Periodicities in societal systems behaviors: relationships of economies, generations, and technologies to reforms in medical education
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As medical educators strive to produce qualified physicians who are able to meet societal needs, the medical education system must continually reform itself to meet the demands of that changing society. Understanding the interactions between medical education and surrounding societal behaviors is essential for improvement of the medical education process. Reforms in medical education provide for constructive adaptation in the educational system's process, content, and organization. Three societal systems that impact medicine and medical education include economics, generations, and technology. Change occurs periodically within these systems, producing cyclical or pulsatile patterns of behavior. Numerous studies have analyzed generational cycles to describe changes in dominant attitudes and values (Strauss and Howe, Schlesinger), economic waves to describe behavior of economies (Arrighi, Screpanti), and invention-innovation cycles to describe patterns in technological advancement (Devezas, Marchetti). In seeking to discover how medical education responds to such societal changes, this research analyzes past educational reforms in the context of concurrent social environments. By discovering temporal connections between cyclical behaviors of societal systems and specific reforms in medical education, putative cause and effect relationships may be proposed. As social systems repeat their behaviors, knowledge of medical education's past responses can shed light on current interactions. This type of information can support educators and decision-makers responsible for cultivating medical educational institutions and medical curricula.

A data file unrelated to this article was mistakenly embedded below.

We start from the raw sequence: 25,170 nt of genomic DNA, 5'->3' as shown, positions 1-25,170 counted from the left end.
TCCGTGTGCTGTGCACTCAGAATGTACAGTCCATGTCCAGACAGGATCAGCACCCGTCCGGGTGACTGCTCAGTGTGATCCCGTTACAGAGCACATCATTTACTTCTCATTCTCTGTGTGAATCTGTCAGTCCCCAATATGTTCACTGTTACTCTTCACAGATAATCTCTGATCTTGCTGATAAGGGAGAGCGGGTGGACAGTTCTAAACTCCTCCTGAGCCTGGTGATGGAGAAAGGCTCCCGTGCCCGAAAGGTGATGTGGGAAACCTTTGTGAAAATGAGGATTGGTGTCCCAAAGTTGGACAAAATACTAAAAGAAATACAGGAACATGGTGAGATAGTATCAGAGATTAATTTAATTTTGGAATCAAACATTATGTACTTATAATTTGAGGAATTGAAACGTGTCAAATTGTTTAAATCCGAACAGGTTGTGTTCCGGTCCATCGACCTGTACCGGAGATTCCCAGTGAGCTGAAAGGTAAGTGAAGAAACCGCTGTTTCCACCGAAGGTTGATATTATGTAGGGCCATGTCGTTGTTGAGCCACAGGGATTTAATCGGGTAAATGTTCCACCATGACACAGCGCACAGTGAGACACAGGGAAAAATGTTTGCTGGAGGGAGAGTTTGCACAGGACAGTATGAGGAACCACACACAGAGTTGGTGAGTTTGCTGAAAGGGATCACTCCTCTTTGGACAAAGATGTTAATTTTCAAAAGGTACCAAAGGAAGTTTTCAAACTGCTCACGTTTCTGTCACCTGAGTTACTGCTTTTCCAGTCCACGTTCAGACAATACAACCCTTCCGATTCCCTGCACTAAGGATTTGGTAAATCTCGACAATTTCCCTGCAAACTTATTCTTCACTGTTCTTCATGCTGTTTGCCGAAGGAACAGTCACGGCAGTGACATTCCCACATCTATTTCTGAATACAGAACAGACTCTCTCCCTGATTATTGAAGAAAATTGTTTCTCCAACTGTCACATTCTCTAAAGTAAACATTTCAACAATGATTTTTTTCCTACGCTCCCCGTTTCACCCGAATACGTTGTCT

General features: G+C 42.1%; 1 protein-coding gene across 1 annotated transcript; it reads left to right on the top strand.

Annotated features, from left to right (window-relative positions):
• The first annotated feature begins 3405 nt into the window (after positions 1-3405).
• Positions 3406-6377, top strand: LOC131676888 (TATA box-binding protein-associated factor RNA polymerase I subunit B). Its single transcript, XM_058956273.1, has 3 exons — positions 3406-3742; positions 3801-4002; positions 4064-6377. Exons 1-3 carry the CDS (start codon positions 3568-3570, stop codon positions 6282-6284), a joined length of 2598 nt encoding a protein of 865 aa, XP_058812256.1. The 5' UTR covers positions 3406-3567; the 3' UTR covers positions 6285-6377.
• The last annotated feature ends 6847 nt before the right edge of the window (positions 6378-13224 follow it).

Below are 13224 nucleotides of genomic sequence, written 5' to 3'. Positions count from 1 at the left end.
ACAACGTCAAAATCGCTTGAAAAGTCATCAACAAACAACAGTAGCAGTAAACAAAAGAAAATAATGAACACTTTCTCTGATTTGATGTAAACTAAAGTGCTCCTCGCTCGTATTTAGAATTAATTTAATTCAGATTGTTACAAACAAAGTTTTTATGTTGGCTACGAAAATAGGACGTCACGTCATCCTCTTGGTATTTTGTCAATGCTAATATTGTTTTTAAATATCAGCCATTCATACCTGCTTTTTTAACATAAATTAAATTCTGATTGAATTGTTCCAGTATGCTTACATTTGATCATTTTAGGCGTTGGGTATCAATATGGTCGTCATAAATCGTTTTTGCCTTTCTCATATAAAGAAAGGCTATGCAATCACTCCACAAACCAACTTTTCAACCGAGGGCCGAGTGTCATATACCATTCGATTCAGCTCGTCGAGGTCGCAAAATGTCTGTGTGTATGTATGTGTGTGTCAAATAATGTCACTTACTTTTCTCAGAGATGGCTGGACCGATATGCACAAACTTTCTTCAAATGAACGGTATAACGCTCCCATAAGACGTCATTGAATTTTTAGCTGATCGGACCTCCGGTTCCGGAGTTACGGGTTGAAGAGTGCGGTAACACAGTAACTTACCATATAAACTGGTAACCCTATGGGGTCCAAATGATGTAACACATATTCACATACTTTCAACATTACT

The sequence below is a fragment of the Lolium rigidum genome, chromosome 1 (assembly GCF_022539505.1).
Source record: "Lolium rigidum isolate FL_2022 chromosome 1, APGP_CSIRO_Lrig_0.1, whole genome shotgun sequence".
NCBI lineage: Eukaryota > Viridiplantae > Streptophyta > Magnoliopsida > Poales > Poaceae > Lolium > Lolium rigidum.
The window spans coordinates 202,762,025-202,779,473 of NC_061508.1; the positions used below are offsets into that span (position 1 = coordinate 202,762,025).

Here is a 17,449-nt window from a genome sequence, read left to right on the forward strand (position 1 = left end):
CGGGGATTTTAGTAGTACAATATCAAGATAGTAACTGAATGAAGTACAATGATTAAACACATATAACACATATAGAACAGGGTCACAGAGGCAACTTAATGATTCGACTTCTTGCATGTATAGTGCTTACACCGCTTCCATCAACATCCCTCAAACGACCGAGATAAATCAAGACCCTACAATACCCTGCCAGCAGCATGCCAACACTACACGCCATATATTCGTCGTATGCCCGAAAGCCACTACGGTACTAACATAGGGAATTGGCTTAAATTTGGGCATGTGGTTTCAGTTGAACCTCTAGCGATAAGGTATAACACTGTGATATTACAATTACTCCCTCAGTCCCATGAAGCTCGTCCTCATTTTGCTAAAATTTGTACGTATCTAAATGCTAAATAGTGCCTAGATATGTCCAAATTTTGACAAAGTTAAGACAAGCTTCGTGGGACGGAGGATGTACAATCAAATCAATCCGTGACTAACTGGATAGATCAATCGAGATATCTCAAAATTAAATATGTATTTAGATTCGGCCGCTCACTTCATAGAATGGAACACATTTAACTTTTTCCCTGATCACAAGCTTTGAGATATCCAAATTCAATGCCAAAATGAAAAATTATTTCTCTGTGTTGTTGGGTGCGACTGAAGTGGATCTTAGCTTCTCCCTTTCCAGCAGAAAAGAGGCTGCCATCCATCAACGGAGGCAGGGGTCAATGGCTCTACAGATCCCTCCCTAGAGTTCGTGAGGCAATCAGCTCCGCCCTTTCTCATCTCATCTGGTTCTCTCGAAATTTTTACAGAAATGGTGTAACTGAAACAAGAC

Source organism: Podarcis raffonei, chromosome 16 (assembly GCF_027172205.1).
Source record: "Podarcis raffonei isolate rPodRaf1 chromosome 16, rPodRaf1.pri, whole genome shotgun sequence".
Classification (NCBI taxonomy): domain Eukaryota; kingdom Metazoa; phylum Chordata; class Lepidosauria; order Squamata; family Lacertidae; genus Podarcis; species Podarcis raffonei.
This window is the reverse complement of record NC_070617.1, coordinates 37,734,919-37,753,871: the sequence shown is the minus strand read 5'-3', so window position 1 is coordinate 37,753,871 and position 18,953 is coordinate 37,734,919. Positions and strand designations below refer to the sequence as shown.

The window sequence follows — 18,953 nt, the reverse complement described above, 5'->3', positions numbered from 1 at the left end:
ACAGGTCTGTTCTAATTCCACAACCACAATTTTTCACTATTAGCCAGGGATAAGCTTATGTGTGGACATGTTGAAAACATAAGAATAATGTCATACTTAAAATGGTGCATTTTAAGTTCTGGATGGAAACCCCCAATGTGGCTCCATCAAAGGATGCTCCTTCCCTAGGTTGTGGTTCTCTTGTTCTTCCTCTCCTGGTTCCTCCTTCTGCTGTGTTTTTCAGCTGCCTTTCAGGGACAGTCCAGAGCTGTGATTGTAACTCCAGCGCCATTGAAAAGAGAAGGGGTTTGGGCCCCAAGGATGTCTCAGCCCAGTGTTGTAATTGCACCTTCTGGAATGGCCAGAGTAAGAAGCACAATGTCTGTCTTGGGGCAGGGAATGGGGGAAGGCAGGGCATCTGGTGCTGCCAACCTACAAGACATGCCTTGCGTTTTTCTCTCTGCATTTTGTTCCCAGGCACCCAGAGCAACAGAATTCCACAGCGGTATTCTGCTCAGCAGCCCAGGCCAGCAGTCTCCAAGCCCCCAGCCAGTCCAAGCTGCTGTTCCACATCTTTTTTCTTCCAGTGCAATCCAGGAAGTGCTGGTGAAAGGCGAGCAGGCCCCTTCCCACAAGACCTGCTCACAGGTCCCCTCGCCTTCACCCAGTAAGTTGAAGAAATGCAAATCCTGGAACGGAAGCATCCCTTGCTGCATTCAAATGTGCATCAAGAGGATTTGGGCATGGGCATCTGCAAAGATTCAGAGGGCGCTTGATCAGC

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Includes bibliographical references (leaves 20-21).
Kinra, Reva Elaine (2002). Periodicities in societal systems behaviors: relationships of economies, generations, and technologies to reforms in medical education. Texas A&M University. Available electronically from